Recent vegetation surveys on Charley and Wilkinson Lakes are part of our ongoing efforts to better understand the ecology of our lakes.
Some of the insights we gain from these efforts include an analysis of nutrients in the lakes, types of vegetation, and the status of potential invasive species. For example, Curly Leaf Pondweed is an aquatic invasive that releases phosphorus into the water as it dies back in the Summer. As this happens, the release of nutrients causes larger algae blooms. Knowing how much Curly Leaf Pondweed we're working with helps us know what to expect and guides us in making lake management decisions. This year's baseline will let us know if the population is getting worse or improving over the next few years.
Another piece of the puzzle is the balance of lake nutrients. This is similar to a person going to the doctor. If a shallow lake is rich in vegetation, we can assume that those plants are holding the nutrients that otherwise would cause algae blooms. If those plants are also a diverse mix of native plants such as Coontail and White Water Lily, we can assume that lake is healthy and more resilient in its ability to support aquatic life.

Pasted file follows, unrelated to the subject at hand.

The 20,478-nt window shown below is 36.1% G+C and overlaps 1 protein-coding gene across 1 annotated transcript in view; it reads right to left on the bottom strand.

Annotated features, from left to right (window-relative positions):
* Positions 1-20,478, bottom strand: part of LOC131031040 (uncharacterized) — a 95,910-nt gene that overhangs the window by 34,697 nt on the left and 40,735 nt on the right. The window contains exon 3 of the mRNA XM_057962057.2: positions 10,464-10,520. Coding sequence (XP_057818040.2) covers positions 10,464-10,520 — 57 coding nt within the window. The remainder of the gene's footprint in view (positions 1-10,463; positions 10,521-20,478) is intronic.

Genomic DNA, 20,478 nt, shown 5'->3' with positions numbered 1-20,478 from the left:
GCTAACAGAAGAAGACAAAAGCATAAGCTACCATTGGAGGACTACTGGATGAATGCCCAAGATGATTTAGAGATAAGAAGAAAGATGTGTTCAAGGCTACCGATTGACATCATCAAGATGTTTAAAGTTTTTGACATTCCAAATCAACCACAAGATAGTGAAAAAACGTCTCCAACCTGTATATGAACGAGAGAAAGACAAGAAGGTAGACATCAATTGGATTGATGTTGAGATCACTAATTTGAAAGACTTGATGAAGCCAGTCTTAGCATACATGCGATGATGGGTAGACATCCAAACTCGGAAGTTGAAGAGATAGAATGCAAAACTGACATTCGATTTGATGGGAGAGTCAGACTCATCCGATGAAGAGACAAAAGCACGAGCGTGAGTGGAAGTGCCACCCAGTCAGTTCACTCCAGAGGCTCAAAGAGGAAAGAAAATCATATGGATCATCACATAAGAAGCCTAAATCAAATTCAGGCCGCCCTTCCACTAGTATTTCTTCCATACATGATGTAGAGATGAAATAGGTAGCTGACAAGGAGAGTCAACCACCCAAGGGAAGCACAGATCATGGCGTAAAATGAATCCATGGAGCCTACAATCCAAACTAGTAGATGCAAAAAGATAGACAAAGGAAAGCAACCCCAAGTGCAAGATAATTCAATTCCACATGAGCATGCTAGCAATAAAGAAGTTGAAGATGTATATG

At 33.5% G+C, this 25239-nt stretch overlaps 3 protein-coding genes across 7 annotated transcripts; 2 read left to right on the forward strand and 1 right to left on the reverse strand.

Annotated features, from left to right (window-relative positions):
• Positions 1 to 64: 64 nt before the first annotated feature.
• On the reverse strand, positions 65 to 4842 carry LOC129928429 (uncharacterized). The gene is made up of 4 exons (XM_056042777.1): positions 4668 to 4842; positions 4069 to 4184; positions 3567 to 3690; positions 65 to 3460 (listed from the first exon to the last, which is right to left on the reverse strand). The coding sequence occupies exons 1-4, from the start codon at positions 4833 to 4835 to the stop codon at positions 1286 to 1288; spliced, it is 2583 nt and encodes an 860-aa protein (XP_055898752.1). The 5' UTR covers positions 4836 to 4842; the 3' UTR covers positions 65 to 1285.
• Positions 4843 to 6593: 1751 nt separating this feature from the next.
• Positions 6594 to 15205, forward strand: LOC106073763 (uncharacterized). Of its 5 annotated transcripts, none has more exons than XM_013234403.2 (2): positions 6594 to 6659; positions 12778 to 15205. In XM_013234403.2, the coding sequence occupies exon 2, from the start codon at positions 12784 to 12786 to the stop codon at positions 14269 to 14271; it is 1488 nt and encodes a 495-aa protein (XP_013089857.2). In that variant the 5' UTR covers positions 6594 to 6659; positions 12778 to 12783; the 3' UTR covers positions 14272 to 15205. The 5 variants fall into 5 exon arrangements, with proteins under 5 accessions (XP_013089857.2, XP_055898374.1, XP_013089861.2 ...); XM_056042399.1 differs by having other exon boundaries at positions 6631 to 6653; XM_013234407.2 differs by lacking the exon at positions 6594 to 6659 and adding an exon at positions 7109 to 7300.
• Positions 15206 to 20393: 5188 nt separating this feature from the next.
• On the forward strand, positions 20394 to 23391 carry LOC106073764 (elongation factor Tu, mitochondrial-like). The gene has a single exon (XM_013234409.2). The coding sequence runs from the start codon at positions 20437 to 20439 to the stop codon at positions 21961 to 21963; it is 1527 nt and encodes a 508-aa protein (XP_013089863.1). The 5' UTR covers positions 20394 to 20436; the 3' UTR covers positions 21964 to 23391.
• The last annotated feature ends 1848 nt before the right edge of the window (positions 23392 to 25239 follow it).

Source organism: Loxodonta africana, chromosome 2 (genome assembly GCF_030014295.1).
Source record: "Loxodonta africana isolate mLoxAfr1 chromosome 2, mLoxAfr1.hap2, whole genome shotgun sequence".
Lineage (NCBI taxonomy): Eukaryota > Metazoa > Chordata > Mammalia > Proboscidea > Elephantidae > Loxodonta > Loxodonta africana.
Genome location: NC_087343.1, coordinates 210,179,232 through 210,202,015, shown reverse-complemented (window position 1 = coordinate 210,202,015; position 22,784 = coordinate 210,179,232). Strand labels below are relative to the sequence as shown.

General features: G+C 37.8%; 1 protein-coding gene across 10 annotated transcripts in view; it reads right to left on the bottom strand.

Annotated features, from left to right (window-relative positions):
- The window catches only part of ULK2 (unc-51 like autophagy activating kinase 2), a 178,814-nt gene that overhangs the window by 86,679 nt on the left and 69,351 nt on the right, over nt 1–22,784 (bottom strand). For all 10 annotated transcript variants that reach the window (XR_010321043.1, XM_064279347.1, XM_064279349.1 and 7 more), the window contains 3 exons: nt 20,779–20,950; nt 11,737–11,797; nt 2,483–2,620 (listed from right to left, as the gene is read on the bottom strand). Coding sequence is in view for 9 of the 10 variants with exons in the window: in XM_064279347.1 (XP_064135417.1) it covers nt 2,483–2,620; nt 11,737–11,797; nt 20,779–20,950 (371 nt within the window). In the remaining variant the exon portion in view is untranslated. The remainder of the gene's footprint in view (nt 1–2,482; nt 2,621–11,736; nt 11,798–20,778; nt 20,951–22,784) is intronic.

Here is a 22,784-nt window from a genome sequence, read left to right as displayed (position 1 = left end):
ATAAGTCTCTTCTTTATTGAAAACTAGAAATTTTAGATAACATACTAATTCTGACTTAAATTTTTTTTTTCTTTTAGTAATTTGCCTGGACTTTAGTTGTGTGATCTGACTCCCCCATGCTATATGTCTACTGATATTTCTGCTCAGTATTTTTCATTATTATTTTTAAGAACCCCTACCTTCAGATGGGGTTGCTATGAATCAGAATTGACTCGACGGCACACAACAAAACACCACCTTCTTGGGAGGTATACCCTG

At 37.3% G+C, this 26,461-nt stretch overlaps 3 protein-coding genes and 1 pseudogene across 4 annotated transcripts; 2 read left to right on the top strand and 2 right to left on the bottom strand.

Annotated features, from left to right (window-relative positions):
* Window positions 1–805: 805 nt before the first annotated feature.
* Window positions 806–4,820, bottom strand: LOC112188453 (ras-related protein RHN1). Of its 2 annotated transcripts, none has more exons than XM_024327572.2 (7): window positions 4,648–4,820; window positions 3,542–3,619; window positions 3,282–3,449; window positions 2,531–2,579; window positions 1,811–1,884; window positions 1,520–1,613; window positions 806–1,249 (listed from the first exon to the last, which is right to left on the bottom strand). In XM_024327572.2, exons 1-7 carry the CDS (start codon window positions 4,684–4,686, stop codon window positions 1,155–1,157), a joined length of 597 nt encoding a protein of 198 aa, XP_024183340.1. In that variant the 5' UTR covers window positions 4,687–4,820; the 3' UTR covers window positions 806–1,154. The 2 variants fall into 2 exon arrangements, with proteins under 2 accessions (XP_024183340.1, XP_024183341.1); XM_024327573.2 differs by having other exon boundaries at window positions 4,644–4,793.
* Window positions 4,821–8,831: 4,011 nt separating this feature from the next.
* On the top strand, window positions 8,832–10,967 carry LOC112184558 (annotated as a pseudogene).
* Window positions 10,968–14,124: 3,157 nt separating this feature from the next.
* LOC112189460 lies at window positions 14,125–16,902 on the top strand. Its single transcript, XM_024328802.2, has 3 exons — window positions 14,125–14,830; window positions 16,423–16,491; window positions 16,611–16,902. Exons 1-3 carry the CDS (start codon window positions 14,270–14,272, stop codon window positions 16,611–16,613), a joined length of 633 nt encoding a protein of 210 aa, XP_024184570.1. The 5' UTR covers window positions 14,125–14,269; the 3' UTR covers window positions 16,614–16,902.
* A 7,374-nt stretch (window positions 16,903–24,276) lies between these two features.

Lastly, the most exciting part of lake management comes when we fit all the pieces together. For example, we know from our Bathymetry studies in early 2017 that Charley Lake gets to be 15' deep in the middle. With this we can see how lake depth and vegetation interact. This provides insight to the lake's wintering abilities, its limits in holding nutrients, as well as how sediments are moving and shaping the lake over time.